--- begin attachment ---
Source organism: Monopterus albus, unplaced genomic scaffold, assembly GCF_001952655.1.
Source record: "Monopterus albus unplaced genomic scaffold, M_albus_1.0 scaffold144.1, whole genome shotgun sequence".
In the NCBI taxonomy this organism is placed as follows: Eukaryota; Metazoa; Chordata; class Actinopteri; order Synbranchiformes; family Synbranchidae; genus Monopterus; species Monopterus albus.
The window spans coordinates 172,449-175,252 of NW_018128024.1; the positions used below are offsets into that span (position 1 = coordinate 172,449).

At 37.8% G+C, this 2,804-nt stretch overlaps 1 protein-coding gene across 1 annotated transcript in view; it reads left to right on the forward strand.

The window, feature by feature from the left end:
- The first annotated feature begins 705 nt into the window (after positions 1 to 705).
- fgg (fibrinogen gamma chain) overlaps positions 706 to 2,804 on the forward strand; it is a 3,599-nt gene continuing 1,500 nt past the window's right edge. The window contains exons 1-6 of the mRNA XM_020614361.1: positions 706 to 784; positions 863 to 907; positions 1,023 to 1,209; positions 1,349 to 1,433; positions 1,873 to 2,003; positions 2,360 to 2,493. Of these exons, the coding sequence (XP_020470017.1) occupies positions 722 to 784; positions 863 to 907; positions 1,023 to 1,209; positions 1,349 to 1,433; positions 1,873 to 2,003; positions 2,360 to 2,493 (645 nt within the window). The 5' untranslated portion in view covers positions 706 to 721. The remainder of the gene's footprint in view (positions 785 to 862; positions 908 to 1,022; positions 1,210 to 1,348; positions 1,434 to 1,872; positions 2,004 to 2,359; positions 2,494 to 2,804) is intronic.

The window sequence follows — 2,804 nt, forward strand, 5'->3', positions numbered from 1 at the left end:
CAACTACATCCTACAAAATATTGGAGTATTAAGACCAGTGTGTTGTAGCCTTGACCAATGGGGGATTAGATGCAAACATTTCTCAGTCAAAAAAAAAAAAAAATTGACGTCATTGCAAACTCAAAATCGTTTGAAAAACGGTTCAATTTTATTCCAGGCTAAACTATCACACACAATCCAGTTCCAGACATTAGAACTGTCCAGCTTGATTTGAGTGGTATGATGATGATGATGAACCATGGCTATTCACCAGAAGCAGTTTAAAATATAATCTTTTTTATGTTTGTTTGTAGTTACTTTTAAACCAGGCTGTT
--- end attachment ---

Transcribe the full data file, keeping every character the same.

Source organism: Monopterus albus, unplaced genomic scaffold, assembly GCF_001952655.1.
Source record: "Monopterus albus unplaced genomic scaffold, M_albus_1.0 scaffold144.1, whole genome shotgun sequence".
In the NCBI taxonomy this organism is placed as follows: Eukaryota; Metazoa; Chordata; class Actinopteri; order Synbranchiformes; family Synbranchidae; genus Monopterus; species Monopterus albus.
The window spans coordinates 172,449-175,252 of NW_018128024.1; the positions used below are offsets into that span (position 1 = coordinate 172,449).

At 37.8% G+C, this 2,804-nt stretch overlaps 1 protein-coding gene across 1 annotated transcript in view; it reads left to right on the forward strand.

The window, feature by feature from the left end:
- The first annotated feature begins 705 nt into the window (after positions 1 to 705).
- fgg (fibrinogen gamma chain) overlaps positions 706 to 2,804 on the forward strand; it is a 3,599-nt gene continuing 1,500 nt past the window's right edge. The window contains exons 1-6 of the mRNA XM_020614361.1: positions 706 to 784; positions 863 to 907; positions 1,023 to 1,209; positions 1,349 to 1,433; positions 1,873 to 2,003; positions 2,360 to 2,493. Of these exons, the coding sequence (XP_020470017.1) occupies positions 722 to 784; positions 863 to 907; positions 1,023 to 1,209; positions 1,349 to 1,433; positions 1,873 to 2,003; positions 2,360 to 2,493 (645 nt within the window). The 5' untranslated portion in view covers positions 706 to 721. The remainder of the gene's footprint in view (positions 785 to 862; positions 908 to 1,022; positions 1,210 to 1,348; positions 1,434 to 1,872; positions 2,004 to 2,359; positions 2,494 to 2,804) is intronic.

The window sequence follows — 2,804 nt, forward strand, 5'->3', positions numbered from 1 at the left end:
CAACTACATCCTACAAAATATTGGAGTATTAAGACCAGTGTGTTGTAGCCTTGACCAATGGGGGATTAGATGCAAACATTTCTCAGTCAAAAAAAAAAAAAAATTGACGTCATTGCAAACTCAAAATCGTTTGAAAAACGGTTCAATTTTATTCCAGGCTAAACTATCACACACAATCCAGTTCCAGACATTAGAACTGTCCAGCTTGATTTGAGTGGTATGATGATGATGATGAACCATGGCTATTCACCAGAAGCAGTTTAAAATATAATCTTTTTTATGTTTGTTTGTAGTTACTTTTAAACCAGGCTGTT